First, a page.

Seniors continue Congressional App Challenge winning streak with sustainability app New 2 U

From the left: seniors Kristen Gallagher, Nick Martino and Zaina
Saif won first place in the Congressional App Challenge with
their app, New 2 U.


From the left: seniors Kristen Gallagher, Nick Martino and Zaina Saif won first place in the Congressional App Challenge with their app, New 2 U.

Avery Booth and Henry Frieman

For the past six years, CHS students have successfully coded their way to the podium of the nationwide Congressional App Challenge.

This year was no different.

Seniors Kristen Gallagher of Middletown, Zaina Saif of Marlboro and Nick Martino of Farmingdale won first place in the NJ-04 congressional district for their app New 2 U on Dec. 8, 2022.

“Congratulations to Kristen, Nicholas and Zaina for their incredible ingenuity and dedicated teamwork to develop this year’s winning app,” Rep. Chris Smith, R-N.J., said in a press release. “It is inspiring to see these talented high school students put their minds together and share their gifts to help those who are less fortunate.”

New 2 U is designed for sustainable thrifting. The app allows low-income families to donate and receive baby items, creating a community and support system for such families raising young children.

“We wanted to create an app that would provide an easy, sustainable way for parents to donate their kids’ outgrown clothes, toys, and books to someone else in the community that can put the items to good use,” Gallagher said.

Advanced Java teacher Laura Gesin, who supervised the coding process, believes that the app received top honors because of its charitable goal.

“I think they won because they chose to design an app that addresses social needs by trying to keep clothing and toys and other children’s objects out of landfills and connecting people,” Gesin said. “It builds a community and is a very socially-aware app.”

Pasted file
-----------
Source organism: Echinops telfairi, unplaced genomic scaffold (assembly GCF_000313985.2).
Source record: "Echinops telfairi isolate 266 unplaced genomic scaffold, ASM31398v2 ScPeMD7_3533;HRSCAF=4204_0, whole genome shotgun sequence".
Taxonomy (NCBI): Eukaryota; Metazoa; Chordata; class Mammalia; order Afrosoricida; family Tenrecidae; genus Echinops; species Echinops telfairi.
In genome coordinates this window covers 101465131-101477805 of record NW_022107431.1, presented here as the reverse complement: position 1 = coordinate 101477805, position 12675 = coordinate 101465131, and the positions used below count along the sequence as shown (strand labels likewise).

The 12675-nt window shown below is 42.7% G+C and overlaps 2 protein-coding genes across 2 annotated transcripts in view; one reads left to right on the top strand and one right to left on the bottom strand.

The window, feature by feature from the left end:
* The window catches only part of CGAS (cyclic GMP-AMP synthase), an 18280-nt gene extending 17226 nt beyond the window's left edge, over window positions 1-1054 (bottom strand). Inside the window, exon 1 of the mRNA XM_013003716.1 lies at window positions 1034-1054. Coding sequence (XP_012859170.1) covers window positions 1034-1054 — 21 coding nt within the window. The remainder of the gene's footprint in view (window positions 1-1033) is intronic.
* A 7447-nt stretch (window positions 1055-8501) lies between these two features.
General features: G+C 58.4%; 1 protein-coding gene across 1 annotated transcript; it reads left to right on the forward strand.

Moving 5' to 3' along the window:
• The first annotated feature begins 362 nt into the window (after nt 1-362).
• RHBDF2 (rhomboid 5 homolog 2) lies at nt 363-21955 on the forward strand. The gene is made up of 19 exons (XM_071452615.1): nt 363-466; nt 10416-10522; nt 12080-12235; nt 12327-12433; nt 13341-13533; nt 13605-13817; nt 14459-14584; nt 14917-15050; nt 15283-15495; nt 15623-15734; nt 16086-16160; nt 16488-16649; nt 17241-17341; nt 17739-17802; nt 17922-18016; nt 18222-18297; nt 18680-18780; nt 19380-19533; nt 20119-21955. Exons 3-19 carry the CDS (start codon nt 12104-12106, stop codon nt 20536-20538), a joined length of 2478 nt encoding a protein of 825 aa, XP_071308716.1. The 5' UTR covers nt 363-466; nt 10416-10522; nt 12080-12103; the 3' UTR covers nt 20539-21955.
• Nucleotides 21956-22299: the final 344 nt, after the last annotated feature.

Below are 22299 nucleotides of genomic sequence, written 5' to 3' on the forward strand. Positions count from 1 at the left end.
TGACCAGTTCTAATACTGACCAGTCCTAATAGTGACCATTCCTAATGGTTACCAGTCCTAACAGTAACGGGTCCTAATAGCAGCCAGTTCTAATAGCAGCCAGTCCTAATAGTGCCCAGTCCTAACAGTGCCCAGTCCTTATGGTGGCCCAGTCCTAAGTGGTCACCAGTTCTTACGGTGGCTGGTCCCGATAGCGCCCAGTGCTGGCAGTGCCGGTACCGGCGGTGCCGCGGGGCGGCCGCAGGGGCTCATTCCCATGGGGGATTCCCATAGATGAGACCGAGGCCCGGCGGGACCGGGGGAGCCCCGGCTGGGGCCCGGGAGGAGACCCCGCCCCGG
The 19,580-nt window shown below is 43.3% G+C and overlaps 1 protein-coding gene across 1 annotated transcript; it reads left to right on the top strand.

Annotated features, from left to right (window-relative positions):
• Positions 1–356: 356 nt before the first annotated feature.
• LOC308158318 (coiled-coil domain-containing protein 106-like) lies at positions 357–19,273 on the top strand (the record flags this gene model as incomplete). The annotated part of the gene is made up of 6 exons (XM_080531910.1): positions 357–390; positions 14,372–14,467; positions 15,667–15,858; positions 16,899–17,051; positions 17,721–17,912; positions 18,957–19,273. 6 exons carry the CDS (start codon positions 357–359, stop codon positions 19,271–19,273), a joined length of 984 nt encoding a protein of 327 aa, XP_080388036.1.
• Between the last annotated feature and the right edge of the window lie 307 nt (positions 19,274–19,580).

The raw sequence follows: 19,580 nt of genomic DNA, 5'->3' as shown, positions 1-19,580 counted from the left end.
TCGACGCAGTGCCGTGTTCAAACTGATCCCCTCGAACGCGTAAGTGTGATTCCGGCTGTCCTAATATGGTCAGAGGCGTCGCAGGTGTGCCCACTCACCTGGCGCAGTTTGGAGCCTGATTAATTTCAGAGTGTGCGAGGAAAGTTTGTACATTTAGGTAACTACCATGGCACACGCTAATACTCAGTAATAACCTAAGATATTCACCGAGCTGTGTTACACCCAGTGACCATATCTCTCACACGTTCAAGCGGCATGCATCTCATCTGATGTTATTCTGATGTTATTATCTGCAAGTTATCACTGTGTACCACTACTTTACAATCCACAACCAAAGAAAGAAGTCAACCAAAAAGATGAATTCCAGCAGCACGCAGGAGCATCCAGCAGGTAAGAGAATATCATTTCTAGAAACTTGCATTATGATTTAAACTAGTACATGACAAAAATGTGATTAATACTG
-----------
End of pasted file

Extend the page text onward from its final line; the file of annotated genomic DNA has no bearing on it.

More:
The New 2 U team has worked on the app since the first day of school in September, spending three months designing and developing the app. The students were allotted class time for this project; Gesin has implemented the Challenge into the Advanced Java curriculum.

“I feel really accomplished,” Martino said of winning the Challenge. “It means a lot because we worked really hard and spent a lot of time devoted to this project.”

According to Gesin, the app development project prepares these students for the future, educating them on aspects of technology that applies in multiple fields.

CHS principal James Gleason lauded the importance of technological education in career preparation.

“The more that you can know about technology is important,” Gleason said. “It’s not just a matter of being able to create art, it’s about being able to implement strategies to solve problems, and that all begins with coding in the background.”

Gesin noted the talent and work ethic of each student on the team as the reasons why they were able to secure victory.

“All of them are great. I was not surprised that they won,” Gesin said.

Gesin may not have been shocked at the team’s win, but Gallagher was pleased to learn that the knowledge that she has gained at CHS translated to a real-world situation.

“It’s crazy to think that we were able to build an app like this after only learning how to code sophomore year,” Gallagher said. “It’s so rewarding to see our hard work pay off.”